Saturday, September 14, 2013

Companies Benefit from Low Inventory

Last week’s article left me cursing Dell’s poor business practices of downplaying problems their faulty products.  This week’s Dell article renewed my confidence in why Dell has a business model to study.  “Living in Dell Time”, describes the fast nature in which Dell can react to missteps in their supply chain—far better than that of their competitors.  Having products filled with several technical parts from multiple suppliers and still being able to turn its inventory 107 times per year -- an astounding advantage over HP and IBM, which flip their inventories 8.5 and 17.5 times per year, respectively.

Another company that implements ideas and themes from this coming week is Urban Outfitters, “Lean Inventories and High Turnover Key for Urban Outfitters.”

Urban Outfitters is a primarily young women and men’s store that also owns Anthropologie.  The article states that the high turnover and lean inventories are the reasons that these stores can better weather economic lows.  The turnover supports customers desire to see more new products more frequently. [1] These practices, as in the case with Dell, gives them a high advantage against competitors who rely on large inventories, slowing their timeline of inventory turning into cash.  I can tell you as an Urban Outfitters customer, sales are rare.  Opposite are competitors such as Gap, Banana Republic, Abercrombie and Fitch, who frequently discount merchandise at large percentages.[2]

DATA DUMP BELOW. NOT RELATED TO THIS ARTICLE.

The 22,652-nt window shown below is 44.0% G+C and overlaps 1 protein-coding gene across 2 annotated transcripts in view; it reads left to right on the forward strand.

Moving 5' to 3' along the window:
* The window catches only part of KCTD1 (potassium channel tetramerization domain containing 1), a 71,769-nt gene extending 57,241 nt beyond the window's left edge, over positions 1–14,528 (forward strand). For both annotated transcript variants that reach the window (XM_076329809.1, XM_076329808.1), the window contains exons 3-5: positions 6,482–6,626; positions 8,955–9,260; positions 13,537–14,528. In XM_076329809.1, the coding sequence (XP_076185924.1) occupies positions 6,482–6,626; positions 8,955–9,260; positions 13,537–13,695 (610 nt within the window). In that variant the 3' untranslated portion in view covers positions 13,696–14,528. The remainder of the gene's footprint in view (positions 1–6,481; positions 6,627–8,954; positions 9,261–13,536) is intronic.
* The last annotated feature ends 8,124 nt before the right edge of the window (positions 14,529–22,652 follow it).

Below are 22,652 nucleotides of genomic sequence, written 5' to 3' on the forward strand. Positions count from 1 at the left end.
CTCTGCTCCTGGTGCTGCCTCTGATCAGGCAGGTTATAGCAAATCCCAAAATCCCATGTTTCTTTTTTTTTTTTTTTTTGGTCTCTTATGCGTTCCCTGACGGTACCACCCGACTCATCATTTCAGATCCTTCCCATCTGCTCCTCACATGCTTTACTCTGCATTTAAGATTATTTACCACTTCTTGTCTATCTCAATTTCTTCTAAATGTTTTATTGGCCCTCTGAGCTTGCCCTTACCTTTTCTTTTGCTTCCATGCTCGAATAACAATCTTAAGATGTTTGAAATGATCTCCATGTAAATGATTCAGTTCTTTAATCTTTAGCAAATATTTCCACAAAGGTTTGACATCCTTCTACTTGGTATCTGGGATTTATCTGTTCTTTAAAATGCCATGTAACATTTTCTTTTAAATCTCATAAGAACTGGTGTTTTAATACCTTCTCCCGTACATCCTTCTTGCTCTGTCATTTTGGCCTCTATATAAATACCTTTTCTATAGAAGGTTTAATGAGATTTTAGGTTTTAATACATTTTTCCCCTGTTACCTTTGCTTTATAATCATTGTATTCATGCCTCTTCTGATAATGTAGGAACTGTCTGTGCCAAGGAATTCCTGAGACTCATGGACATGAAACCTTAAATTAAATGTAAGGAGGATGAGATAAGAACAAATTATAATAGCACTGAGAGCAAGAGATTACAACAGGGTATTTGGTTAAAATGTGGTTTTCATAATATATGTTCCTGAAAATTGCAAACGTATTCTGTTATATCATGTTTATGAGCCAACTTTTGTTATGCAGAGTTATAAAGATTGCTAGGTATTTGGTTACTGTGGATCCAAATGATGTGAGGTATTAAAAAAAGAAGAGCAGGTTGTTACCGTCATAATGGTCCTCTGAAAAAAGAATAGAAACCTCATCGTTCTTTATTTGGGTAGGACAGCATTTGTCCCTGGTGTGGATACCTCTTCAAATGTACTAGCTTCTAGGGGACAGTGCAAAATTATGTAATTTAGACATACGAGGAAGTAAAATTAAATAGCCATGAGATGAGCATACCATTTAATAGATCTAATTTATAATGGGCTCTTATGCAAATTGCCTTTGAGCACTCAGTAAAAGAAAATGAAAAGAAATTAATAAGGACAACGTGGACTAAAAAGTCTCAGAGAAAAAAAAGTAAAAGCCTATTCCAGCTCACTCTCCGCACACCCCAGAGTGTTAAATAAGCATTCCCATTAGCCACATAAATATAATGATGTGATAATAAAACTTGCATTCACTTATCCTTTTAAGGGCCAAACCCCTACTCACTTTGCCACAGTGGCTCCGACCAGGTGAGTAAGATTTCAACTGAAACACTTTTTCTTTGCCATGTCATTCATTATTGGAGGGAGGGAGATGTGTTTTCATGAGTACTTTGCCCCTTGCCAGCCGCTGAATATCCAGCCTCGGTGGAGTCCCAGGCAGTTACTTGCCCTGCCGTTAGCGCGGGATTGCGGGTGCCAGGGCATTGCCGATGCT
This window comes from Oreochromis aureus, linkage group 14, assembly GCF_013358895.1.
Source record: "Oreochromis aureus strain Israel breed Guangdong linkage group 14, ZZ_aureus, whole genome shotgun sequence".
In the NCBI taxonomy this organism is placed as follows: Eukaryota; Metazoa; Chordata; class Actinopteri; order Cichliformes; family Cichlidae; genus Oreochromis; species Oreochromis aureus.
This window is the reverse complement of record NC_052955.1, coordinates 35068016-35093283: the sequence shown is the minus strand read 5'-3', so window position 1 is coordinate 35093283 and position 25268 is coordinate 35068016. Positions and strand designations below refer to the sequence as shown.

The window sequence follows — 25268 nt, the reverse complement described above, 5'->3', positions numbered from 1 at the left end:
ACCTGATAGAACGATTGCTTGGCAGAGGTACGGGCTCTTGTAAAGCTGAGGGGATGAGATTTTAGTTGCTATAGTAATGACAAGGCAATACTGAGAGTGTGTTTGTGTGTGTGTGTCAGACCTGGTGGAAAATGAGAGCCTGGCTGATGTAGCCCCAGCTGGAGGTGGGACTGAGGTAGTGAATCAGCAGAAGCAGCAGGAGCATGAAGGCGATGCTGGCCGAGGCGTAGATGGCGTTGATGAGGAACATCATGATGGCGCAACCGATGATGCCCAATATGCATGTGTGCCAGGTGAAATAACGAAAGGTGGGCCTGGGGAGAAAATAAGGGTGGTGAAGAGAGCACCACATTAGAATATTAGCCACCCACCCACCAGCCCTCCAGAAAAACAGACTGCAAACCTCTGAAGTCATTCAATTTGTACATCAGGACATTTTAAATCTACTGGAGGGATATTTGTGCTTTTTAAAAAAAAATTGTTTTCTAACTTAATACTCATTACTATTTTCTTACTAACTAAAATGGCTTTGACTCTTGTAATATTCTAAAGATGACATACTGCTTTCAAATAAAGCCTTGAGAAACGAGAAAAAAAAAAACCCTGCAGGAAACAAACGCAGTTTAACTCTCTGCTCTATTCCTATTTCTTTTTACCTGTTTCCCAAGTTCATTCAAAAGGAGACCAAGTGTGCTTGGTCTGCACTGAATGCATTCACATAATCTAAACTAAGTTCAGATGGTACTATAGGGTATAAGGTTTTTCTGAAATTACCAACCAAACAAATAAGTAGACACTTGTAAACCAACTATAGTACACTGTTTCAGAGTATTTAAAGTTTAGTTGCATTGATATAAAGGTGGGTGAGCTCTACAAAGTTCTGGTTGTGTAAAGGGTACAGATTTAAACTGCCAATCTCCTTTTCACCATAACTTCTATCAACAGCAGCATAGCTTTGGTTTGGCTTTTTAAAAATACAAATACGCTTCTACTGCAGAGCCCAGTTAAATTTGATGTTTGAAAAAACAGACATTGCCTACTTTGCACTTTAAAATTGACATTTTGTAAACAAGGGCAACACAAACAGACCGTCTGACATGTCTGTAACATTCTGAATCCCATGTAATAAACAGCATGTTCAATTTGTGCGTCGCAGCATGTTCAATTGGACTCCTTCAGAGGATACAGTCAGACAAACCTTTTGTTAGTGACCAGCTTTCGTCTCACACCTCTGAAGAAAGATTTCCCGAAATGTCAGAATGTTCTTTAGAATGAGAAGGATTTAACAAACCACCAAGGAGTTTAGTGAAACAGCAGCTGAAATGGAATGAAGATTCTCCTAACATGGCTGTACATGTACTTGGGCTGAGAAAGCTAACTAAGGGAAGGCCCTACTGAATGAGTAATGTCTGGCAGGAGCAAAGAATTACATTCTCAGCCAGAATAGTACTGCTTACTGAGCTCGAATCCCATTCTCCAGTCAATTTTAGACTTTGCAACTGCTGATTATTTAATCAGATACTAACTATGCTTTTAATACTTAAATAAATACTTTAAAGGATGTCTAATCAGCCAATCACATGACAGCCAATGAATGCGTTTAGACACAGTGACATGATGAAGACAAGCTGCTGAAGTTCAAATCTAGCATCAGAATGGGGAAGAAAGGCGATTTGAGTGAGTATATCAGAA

Another interesting way Urban Outfitters can respond to customer demand is by using software that maintains a virtual warehouse.  “Virtual Warehousing allows for inventory to be physically house anywhere – including a distribution center, a temporary facility, or the back room of a store – and distributed on an as-needed basis.”[3]

[2] Ibid 2

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